I do have to address the issue of must in past contexts,
and not just in 搑eported?or 搃ndirect?speech. Must
in its senses of either strong obligation or of strong probability is
not only acceptable, it's usual in dependent clauses after verbs like
told, knew, felt, realized, etc., in the past (notice
that the verbs are not just verbs of speech). Even Otto Jespersen, in
Essentials of English Grammar (1933), recognizes this usage,
She said she must be back by seven.
He knew suddenly who the woman must be.
Below are some of the many instances of the past uses of must
in dependent clauses that I found by looking in the COBUILD corpus,
using simply 搕hat he must?as the query phrase. You can see that it's
I realized that he must be the man who produced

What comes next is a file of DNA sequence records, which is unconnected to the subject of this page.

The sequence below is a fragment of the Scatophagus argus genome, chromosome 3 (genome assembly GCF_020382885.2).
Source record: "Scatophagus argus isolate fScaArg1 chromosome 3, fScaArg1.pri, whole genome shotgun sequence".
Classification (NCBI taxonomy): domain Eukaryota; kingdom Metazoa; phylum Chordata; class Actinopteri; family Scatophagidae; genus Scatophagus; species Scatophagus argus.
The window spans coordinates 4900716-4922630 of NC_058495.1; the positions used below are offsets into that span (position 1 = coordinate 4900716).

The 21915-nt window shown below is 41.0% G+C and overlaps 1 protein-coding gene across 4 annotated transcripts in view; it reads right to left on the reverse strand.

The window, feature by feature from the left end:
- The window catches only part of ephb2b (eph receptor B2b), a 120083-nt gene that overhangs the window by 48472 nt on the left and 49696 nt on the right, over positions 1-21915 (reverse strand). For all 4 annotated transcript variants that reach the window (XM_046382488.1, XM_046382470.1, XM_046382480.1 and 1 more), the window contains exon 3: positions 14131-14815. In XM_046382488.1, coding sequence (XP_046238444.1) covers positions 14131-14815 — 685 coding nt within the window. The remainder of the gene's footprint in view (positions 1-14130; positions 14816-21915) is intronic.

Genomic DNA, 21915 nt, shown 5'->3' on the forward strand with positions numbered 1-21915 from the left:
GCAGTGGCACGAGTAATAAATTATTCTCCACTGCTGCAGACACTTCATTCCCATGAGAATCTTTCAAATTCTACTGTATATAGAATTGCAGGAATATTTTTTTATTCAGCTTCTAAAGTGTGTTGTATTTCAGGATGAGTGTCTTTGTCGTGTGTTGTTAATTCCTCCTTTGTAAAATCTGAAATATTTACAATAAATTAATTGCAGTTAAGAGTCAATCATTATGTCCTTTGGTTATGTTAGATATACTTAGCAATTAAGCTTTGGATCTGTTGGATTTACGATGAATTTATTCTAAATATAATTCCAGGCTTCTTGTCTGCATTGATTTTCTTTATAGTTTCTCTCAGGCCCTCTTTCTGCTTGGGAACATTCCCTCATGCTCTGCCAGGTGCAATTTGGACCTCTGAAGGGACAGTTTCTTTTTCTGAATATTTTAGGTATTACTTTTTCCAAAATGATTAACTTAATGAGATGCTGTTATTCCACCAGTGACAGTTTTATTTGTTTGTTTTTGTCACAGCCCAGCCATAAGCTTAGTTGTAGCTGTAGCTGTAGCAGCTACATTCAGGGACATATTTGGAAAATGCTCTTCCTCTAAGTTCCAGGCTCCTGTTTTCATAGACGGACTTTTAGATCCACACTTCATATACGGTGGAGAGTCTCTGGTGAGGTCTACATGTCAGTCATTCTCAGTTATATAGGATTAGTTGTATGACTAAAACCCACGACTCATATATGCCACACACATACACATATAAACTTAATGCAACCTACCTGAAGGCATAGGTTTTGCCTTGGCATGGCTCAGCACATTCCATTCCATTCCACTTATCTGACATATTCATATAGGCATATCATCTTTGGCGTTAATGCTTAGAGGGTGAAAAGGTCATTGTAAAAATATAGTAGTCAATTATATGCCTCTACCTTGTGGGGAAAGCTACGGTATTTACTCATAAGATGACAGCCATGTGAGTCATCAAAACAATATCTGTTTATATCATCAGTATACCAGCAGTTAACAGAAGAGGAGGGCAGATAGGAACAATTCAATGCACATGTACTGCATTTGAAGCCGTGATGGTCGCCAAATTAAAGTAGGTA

卨eft Taylor facing problems that he must solve?/p>
卹ejected the suggestion that he must choose between
卌hairman wisely reminded him that he must either
ask a question or be quiet.
It's pretty futile to tell learners that must should
be changed to had to in all past contexts. Like Mr.
James Yeh, who asked the original question, learners will find must
used frequently in past contexts. It's more realistic to advise them
to use had to in past tense independent
clauses, and to use must in dependent
clauses (usually noun or adjective clauses) when the sense
is that of strong obligation or strong probability.